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Lifting the Lid on the ‘Ghosts’….

March 17, 2010


Ashbourne, England – For a moment there I thought that the new UK Department for Transport’s ‘Think Bike Think Biker’ safety campaign would take us all into new territory biker safety wise.

Created by Abbott Mead Vickers BBDO, the new Department for Transport (DfT) campaign encourages drivers to think about people riding motorcycles when on the road, by taking a closer look at the person under the helmet. The £3.5 million integrated advertising campaign reflects a major DfT switch in tactics from depicting crashes to humanising motorcycle riders.

The new campaign has been broadly welcomed by both riders and interest groups as a constructive and refreshing change to recent ‘you bike you die’ fear appeal campaign concepts.

Except in Kent that is, which remains the home of ‘fear appeal’ road safety campaigning. Not satisfied with their notorious, in biking circles, ride a motorcycle end up in a wheelchair campaign. Kent County Council road safety team have now moved onto ‘Ghostlids’.

‘Ghostlids’ is aimed at 16 to 19-year-olds riding scooters and motorcycles of  up to 125cc. Posters featuring a ghostly white helmet are being put up around key crash sites in Kent to highlight the young lives that have been affected by crashes. Tom Morton, Kent Highway Services’ Motorcyclist Safety Officer said: “This new campaign is all about showing to young motorcyclists the dramatic effect crashes have and how to help ensure they minimise the risk to themselves.”

‘Ghost lids’ has an associated website which is frustratingly bad. Frustrating because, putting aside the pictures of bloody knees and toes that have been dragged across road surfaces, it contains some relevant and worthwhile advice on how to ride and how to get kitted to ride. The site has of course got the obligatory crash map, highlighting the sites of fatal and serious road traffic crashes involving the target group. How many were not the fault of the riders concerned I wonder. Not forgetting a ‘feedback’ area which appears to be aimed at victim’s families. All in all not exactly the type of website that will attract 16 to 19-year-old scooterists. A fact that seems to have escaped the attention of the Kent road safety team.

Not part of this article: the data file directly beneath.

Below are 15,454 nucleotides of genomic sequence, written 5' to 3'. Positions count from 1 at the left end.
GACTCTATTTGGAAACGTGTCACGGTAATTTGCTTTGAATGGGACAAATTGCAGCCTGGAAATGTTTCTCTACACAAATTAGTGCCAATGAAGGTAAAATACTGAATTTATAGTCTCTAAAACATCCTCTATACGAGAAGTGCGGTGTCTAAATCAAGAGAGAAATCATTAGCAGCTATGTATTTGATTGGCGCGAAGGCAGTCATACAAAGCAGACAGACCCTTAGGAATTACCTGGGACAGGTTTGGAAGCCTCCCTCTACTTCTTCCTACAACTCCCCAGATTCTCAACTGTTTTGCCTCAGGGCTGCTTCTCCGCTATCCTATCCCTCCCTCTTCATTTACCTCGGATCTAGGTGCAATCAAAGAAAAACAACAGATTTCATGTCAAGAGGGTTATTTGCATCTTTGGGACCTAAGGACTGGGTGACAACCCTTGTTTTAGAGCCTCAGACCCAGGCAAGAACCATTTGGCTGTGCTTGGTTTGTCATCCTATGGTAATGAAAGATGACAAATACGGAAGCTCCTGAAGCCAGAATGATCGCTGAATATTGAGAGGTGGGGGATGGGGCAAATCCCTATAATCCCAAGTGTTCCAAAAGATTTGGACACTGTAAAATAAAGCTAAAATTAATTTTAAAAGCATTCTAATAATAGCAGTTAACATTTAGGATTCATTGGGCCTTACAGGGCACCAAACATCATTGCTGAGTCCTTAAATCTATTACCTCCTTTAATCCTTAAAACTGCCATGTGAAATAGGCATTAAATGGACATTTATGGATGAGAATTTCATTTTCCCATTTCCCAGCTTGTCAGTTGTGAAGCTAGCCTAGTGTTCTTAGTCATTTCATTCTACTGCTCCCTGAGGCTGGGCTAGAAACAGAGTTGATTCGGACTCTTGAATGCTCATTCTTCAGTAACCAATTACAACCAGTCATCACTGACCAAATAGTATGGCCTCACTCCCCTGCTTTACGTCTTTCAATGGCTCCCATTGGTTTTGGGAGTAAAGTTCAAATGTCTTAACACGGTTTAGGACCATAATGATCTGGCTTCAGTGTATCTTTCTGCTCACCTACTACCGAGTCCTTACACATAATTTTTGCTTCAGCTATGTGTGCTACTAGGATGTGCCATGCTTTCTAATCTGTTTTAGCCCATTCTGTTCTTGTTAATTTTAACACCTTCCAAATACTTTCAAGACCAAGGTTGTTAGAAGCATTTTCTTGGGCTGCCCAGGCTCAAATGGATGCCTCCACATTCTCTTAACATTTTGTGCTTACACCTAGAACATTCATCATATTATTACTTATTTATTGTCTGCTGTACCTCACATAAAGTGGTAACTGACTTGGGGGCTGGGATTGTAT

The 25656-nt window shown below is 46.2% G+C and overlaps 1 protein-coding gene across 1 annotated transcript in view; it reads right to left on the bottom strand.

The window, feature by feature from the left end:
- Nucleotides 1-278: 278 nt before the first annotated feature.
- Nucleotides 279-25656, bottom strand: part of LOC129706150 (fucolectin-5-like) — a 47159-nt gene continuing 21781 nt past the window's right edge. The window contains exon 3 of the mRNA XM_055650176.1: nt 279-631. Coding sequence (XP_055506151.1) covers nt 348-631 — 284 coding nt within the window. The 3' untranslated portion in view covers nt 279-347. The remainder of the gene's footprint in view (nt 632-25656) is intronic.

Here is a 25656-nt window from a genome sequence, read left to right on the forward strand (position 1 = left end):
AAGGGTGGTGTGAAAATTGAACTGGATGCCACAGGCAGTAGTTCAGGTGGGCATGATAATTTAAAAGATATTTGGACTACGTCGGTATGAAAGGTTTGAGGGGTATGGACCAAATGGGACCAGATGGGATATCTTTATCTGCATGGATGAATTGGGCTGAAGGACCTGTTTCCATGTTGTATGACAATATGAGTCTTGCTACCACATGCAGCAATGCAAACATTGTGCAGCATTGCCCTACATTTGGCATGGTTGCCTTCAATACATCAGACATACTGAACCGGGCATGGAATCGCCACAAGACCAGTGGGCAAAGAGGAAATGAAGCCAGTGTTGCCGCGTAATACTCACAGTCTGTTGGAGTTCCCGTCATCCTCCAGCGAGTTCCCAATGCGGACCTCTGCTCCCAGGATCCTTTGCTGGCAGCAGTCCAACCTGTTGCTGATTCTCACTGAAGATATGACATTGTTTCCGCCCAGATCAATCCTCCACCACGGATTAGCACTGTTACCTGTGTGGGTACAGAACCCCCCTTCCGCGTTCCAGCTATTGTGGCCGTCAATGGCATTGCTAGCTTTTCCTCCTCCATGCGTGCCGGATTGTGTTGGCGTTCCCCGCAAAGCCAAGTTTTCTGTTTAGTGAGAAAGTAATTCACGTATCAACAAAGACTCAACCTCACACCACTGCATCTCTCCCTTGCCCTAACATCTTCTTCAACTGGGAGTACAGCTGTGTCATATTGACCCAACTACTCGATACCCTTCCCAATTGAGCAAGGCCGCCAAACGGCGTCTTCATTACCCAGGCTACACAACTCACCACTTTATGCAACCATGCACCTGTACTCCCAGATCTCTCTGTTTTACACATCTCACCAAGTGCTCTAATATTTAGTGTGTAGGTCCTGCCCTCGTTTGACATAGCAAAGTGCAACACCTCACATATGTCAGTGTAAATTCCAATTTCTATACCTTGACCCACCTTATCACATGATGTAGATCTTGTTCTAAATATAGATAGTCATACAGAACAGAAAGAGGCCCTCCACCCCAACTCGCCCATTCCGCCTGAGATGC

This campaign has all the hallmarks of either a ‘brought in’ package or a package that Kent hopes to sell on. Its one of those ‘seen to be doing something’ campaigns that may be of more benefit to the careers of the team involved than the intended targets. Campaigns like ‘Ghostlids’ are effective only in as much that they reinforce beliefs that scooters and motorcycles are unsafe. They simple put off prospective riders and in this case parents who invariably fund their childs first form of transport. They work by simple reducing the number of riders, in short they scare people away.

A pity considering one UK County, not a million miles from Kent, came up with the idea of appointing road safety ambassadors in schools and colleges. Not to put off young men and women from riding or driving but to encourage them to do it responsible with a message from their own peer group.

So Tom Morton, Kent Highway Services’ Motorcyclist Safety Officer next time you ‘do’ a campaign aimed at young riders consider recruiting a team of young woman in the 16 to 19 age group, train them. Hey you could offer them road safety work experience, after all we need a new generation of RSO’s. Then ask them to disseminate your road safety message to all the young men in their peer group. Bet it works and no ones had the ‘frighteners’ put on.

Still not joined up then, Kent County Council ‘Ghostlids’ ‘you ride you die’. Motorcycle Industry Association ‘Get On’ £3 million on promoting scooter and motorcycle usage. ‘you ride you have fun’.

Bit of a contradiction there!

© Back Roads Rider 2010

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